For to this you have been called, because Christ also suffered for you, leaving you an example, so that you should follow in his steps. 1 Peter 2:21 (NRSV)
Heroes. We all have them, as children and as adults. We aspire to be like them.
Our heroes include people who succeed against long odds, overcome massive evil and suffering, possess extraordinary wisdom, exhibit amazing courage in the face of terrible, scary situations, and rise to the top as the “cream” in their fields. They are those who amass fortunes or become legends in their own time.
On Palm Sunday, a cheering crowd greeted Jesus as a hero with joyful shouts of “Hosanna!” But as the week wore on, it became apparent that Jesus was not the military hero or political leader they had expected and hoped would overturn Roman rule and restore Israel as free nation. And they turned against Jesus.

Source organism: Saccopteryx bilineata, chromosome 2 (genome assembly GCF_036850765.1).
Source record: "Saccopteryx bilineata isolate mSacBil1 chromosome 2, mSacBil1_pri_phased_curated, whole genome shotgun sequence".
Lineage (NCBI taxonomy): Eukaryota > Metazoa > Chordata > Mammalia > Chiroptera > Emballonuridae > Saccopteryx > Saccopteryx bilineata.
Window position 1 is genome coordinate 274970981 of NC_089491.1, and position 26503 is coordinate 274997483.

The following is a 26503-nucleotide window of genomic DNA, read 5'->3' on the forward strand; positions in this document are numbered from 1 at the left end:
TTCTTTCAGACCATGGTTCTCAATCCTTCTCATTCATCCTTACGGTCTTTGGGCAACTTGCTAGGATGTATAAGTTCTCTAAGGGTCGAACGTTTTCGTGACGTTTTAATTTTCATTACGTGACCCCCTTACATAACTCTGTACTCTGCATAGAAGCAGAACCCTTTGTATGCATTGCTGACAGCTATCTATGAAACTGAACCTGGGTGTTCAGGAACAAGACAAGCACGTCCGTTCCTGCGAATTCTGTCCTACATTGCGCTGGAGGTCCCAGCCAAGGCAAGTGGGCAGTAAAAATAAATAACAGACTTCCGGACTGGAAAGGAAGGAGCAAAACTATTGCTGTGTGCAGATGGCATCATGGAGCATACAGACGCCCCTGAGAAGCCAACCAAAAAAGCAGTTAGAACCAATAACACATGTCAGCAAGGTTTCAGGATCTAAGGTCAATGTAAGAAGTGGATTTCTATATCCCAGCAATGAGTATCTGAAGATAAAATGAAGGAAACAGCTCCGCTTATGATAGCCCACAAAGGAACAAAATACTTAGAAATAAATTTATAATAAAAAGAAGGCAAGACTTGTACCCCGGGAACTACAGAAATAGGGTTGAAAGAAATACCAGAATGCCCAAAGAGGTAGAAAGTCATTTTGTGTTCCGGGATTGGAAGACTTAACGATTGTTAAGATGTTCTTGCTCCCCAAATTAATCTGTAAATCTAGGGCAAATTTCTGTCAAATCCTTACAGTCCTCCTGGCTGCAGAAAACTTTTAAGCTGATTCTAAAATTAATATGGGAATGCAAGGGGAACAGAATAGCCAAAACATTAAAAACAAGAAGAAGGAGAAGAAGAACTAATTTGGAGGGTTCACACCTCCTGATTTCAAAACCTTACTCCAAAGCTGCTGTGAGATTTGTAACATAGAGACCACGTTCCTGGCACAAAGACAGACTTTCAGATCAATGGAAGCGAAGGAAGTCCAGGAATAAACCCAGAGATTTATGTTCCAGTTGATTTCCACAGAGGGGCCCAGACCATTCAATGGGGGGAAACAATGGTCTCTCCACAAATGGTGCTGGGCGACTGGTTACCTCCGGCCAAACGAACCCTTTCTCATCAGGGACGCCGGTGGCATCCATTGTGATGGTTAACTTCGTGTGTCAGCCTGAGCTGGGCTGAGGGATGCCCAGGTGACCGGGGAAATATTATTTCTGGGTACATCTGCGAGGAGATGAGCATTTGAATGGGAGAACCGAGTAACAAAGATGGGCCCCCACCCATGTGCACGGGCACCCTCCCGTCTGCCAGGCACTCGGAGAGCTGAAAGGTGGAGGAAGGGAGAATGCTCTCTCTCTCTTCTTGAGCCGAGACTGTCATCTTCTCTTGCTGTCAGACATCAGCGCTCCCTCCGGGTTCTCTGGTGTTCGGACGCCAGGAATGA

Yet, Jesus remains the greatest hero—and more—in God’s drama of salvation and our stories of life. Why? Because Jesus was committed to and determined to stick to God’s plan. It was not easy. It was marked with pain, suffering and ultimate sacrifice.
Jesus calls each of us to be a hero of faith, not to gain public recognition or to hear our names in the headlines and read them in the society pages. “Who me, a hero?” we ask. But Jesus gives himself as the model of a “hero.”
In the grace of Jesus, heroes are ordinary people who see a need and meet it, even though they could walk away. With a selfless love they make sacrifices to care for others without an obligation to do so, a need for reward or public recognition, or an expectation of something in return.
Jesus never stopped trusting or worshipping God. And because Jesus did not, Easter came to a ragtag group of Disciples and early followers who became heroes of their time. Easter is coming for us too to give us the opportunity to become heroes of the faith to the glory of God.